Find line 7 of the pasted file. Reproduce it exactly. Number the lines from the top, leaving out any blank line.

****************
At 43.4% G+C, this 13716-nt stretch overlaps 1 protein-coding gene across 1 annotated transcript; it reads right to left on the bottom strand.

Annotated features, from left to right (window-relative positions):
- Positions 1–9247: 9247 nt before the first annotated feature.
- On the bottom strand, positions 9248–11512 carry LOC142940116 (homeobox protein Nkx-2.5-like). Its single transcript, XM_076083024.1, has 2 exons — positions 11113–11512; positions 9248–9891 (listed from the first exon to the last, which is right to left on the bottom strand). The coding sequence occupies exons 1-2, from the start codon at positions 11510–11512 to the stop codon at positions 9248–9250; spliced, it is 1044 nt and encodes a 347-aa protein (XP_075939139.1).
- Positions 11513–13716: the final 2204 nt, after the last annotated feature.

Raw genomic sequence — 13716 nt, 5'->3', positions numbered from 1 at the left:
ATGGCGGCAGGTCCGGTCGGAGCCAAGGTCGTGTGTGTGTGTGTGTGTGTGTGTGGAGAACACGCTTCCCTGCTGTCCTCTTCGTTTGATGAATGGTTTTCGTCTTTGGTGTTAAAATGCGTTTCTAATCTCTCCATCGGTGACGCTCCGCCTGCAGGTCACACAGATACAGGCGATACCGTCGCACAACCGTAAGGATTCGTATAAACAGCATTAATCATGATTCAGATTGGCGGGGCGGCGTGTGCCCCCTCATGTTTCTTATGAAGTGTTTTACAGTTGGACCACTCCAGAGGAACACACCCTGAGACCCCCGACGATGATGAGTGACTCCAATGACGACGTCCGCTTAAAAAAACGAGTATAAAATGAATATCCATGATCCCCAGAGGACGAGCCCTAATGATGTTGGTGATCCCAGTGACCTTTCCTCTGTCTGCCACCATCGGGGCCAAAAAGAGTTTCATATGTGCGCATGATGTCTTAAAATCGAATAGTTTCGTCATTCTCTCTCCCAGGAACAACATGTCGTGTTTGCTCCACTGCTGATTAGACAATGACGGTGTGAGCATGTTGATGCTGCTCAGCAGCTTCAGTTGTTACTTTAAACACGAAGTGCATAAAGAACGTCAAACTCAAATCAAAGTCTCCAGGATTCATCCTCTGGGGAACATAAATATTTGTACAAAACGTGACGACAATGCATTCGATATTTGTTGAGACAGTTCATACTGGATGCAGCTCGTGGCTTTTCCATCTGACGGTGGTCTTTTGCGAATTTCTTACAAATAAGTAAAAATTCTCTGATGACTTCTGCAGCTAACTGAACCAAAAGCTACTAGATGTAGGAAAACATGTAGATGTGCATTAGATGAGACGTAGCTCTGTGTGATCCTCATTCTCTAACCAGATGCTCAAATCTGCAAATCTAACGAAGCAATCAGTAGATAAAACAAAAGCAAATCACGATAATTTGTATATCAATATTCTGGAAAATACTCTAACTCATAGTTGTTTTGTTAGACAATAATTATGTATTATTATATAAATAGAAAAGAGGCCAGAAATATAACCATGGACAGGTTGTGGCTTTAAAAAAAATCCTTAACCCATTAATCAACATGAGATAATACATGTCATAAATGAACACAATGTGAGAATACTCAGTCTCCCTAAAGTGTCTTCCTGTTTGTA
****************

ATGGCGGCAGGTCCGGTCGGAGCCAAGGTCGTGTGTGTGTGTGTGTGTGTGTGTGGAGAACACGCTTCCCTGCTGTCCTCTTCGTTTGATGAATGGTTTTCGTCTTTGGTGTTAAAATGCGTTTCTAATCTCTCCATCGGTGACGCTCCGCCTGCAGGTCACACAGATACAGGCGATACCGTCGCACAACCGTAAGGATTCGTATAAACAGCATTAATCATGATTCAGATTGGCGGGGCGGCGTGTGCCCCCTCATGTTTCTTATGAAGTGTTTTACAGTTGGACCACTCCAGAGGAACACACCCTGAGACCCCCGACGATGATGAGTGACTCCAATGACGACGTCCGCTTAAAAAAACGAGTATAAAATGAATATCCATGATCCCCAGAGGACGAGCCCTAATGATGTTGGTGATCCCAGTGACCTTTCCTCTGTCTGCCACCATCGGGGCCAAAAAGAGTTTCATATGTGCGCATGATGTCTTAAAATCGAATAGTTTCGTCATTCTCTCTCCCAGGAACAACATGTCGTGTTTGCTCCACTGCTGATTAGACAATGACGGTGTGAGCATGTTGATGCTGCTCAGCAGCTTCAGTTGTTACTTTAAACACGAAGTGCATAAAGAACGTCAAACTCAAATCAAAGTCTCCAGGATTCATCCTCTGGGGAACATAAATATTTGTACAAAACGTGACGACAATGCATTCGATATTTGTTGAGACAGTTCATACTGGATGCAGCTCGTGGCTTTTCCATCTGACGGTGGTCTTTTGCGAATTTCTTACAAATAAGTAAAAATTCTCTGATGACTTCTGCAGCTAACTGAACCAAAAGCTACTAGATGTAGGAAAACATGTAGATGTGCATTAGATGAGACGTAGCTCTGTGTGATCCTCATTCTCTAACCAGATGCTCAAATCTGCAAATCTAACGAAGCAATCAGTAGATAAAACAAAAGCAAATCACGATAATTTGTATATCAATATTCTGGAAAATACTCTAACTCATAGTTGTTTTGTTAGACAATAATTATGTATTATTATATAAATAGAAAAGAGGCCAGAAATATAACCATGGACAGGTTGTGGCTTTAAAAAAAATCCTTAACCCATTAATCAACATGAGATAATACATGTCATAAATGAACACAATGTGAGAATACTCAGTCTCCCTAAAGTGTCTTCCTGTTTGTA